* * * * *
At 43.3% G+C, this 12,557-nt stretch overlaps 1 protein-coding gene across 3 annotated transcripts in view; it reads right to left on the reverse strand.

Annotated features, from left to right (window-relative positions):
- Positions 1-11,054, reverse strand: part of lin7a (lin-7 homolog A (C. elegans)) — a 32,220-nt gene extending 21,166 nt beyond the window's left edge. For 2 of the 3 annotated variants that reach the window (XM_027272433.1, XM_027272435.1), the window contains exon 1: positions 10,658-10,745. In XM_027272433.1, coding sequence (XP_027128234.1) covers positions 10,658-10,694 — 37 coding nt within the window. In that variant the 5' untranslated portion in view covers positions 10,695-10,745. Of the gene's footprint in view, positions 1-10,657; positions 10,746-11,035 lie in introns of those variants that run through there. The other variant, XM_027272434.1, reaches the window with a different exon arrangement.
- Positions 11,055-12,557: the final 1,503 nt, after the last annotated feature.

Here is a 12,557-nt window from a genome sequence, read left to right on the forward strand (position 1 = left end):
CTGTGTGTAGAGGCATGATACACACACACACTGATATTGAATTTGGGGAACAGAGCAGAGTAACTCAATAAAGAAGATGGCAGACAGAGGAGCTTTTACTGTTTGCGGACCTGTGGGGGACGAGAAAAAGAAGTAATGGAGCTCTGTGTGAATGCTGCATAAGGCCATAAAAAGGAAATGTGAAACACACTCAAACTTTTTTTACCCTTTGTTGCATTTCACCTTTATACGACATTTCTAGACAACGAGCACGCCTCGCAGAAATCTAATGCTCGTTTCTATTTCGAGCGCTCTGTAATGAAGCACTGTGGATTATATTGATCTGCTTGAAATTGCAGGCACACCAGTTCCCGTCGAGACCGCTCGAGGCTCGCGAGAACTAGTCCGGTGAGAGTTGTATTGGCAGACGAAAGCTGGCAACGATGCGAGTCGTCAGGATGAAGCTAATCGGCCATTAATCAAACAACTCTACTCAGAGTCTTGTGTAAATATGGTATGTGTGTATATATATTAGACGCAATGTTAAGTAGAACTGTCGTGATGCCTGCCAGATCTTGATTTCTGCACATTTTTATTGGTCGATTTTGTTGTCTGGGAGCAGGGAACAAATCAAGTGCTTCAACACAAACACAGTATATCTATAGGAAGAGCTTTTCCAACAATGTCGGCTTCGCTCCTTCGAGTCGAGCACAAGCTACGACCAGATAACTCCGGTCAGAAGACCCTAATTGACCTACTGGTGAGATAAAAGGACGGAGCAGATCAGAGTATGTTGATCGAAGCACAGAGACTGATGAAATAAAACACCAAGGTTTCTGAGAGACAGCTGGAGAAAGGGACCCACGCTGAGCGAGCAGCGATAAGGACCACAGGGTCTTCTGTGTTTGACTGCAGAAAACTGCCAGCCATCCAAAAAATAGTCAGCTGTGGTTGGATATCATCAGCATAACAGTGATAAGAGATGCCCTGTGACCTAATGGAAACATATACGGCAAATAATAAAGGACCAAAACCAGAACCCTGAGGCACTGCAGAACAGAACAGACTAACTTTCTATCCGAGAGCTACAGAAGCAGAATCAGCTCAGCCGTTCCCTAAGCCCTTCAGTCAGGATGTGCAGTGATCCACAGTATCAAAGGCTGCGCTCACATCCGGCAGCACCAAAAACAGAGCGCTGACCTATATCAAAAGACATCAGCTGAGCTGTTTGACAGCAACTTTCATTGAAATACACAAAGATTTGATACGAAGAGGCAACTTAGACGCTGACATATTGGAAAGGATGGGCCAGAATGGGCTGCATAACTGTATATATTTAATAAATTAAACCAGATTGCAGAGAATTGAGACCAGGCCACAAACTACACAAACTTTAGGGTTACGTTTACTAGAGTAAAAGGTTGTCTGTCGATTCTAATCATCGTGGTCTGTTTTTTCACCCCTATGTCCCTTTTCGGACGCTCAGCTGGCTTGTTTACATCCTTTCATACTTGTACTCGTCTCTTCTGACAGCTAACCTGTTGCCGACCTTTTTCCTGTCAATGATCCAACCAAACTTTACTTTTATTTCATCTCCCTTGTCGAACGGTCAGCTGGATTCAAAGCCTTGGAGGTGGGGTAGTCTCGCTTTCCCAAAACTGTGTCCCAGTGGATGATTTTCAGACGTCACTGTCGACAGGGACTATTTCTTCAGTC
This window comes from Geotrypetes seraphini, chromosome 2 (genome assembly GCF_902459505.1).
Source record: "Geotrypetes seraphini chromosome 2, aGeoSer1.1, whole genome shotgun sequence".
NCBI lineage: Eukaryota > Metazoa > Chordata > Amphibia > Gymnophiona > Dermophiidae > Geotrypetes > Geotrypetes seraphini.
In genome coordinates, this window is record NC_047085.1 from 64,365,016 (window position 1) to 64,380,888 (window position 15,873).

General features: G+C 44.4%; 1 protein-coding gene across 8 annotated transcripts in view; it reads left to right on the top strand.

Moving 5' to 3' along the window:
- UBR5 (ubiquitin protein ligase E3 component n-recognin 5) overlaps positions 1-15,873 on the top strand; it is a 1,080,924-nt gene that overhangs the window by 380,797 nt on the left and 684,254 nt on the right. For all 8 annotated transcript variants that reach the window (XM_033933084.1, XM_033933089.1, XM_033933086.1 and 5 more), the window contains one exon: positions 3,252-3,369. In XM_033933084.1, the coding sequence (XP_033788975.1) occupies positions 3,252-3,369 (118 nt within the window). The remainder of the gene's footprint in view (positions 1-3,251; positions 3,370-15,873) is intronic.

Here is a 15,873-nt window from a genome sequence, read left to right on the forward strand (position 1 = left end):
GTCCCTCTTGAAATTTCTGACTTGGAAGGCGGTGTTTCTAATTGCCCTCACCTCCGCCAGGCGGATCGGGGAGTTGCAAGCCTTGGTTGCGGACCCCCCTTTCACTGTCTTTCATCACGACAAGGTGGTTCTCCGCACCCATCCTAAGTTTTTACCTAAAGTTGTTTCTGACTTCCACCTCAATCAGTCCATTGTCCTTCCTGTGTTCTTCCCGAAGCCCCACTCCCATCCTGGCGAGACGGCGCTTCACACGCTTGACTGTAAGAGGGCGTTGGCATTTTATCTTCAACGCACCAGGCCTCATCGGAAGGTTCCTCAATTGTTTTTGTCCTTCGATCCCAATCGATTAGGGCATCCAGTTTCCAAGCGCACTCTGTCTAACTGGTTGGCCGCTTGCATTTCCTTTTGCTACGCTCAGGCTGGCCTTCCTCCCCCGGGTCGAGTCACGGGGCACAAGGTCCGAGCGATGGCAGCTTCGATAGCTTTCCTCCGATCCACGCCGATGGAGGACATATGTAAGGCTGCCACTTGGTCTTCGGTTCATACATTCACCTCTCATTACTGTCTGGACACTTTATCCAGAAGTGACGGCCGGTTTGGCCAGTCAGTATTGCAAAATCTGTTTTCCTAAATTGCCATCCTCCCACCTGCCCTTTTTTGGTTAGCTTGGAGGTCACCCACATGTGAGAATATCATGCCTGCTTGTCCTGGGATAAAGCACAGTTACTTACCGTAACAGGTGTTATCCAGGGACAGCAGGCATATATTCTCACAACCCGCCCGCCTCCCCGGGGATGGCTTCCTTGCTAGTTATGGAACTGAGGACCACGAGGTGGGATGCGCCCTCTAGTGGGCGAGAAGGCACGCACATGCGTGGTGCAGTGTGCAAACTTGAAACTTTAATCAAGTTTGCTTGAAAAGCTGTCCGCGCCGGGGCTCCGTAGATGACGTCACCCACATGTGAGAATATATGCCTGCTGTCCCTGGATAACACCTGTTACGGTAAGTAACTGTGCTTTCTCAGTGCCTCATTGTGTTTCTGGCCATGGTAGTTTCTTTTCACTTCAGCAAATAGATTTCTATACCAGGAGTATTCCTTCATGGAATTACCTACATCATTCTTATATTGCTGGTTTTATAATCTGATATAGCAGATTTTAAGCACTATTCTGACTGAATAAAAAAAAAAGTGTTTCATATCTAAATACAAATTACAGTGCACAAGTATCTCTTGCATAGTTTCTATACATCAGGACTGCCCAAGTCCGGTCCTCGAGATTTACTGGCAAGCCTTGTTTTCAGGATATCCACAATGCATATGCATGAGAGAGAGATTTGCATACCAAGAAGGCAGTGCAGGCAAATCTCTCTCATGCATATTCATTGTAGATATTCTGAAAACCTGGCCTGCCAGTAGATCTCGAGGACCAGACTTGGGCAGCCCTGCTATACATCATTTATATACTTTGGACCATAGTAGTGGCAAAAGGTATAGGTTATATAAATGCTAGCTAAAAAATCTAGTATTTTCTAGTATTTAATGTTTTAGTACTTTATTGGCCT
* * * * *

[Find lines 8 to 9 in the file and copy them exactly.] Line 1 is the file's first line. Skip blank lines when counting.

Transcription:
Source record: "Geotrypetes seraphini chromosome 2, aGeoSer1.1, whole genome shotgun sequence".
NCBI lineage: Eukaryota > Metazoa > Chordata > Amphibia > Gymnophiona > Dermophiidae > Geotrypetes > Geotrypetes seraphini.